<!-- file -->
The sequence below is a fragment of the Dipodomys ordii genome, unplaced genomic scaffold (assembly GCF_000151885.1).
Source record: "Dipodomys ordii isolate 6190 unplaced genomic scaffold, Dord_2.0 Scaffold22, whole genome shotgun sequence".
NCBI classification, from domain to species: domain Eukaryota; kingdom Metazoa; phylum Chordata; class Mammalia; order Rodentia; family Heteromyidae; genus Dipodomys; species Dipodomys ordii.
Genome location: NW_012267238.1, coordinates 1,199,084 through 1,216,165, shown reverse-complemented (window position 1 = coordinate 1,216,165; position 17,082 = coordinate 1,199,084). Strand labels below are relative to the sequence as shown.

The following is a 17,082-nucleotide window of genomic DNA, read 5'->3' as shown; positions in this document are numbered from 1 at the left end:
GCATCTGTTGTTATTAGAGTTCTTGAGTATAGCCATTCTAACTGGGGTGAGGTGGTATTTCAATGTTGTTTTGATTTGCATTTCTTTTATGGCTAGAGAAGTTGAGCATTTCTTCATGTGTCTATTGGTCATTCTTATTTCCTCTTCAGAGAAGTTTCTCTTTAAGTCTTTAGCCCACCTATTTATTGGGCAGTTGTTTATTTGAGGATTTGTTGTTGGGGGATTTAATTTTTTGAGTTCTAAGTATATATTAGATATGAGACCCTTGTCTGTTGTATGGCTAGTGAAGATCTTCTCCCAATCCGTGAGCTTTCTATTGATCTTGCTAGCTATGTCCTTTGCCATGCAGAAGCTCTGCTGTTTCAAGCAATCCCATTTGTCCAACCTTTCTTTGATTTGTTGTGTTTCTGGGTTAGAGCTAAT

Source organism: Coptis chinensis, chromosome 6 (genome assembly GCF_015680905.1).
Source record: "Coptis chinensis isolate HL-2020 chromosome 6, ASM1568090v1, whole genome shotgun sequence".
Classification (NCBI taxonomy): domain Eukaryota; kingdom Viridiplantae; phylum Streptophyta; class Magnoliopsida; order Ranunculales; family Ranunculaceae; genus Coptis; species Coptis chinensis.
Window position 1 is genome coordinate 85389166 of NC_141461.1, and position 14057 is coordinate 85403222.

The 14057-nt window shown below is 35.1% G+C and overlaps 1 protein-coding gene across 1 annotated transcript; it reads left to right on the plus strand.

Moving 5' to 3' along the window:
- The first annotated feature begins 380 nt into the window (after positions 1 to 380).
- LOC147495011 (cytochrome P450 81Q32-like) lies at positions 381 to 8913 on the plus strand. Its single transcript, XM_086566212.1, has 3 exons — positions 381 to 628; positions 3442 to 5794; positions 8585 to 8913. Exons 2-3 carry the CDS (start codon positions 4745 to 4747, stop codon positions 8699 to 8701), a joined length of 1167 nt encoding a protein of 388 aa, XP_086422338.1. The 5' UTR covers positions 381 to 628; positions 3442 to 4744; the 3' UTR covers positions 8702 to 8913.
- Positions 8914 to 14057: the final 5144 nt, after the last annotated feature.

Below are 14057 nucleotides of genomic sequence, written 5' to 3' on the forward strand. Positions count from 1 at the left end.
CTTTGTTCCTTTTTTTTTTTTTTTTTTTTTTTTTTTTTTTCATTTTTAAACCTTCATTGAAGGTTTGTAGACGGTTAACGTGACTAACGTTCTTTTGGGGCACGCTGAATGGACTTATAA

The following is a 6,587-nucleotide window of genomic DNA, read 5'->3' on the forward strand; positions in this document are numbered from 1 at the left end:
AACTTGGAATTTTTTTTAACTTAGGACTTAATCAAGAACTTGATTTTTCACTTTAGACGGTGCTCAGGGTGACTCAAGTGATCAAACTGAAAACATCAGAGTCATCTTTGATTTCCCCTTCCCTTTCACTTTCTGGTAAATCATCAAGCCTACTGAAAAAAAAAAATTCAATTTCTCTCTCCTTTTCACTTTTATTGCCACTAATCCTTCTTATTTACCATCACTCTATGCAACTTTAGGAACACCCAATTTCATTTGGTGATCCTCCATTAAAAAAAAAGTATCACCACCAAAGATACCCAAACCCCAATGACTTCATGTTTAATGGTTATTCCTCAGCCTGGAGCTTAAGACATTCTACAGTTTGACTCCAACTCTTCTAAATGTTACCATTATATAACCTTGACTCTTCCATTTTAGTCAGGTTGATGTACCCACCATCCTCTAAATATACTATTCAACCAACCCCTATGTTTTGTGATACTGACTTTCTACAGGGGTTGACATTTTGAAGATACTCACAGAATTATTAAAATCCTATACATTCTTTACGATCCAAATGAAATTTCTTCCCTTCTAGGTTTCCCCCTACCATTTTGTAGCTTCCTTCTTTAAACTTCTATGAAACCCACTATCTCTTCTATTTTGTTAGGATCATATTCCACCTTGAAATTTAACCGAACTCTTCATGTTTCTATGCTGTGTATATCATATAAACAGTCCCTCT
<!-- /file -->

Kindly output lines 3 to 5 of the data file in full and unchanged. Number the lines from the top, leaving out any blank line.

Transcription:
NCBI classification, from domain to species: domain Eukaryota; kingdom Metazoa; phylum Chordata; class Mammalia; order Rodentia; family Heteromyidae; genus Dipodomys; species Dipodomys ordii.
Genome location: NW_012267238.1, coordinates 1,199,084 through 1,216,165, shown reverse-complemented (window position 1 = coordinate 1,216,165; position 17,082 = coordinate 1,199,084). Strand labels below are relative to the sequence as shown.

The following is a 17,082-nucleotide window of genomic DNA, read 5'->3' as shown; positions in this document are numbered from 1 at the left end: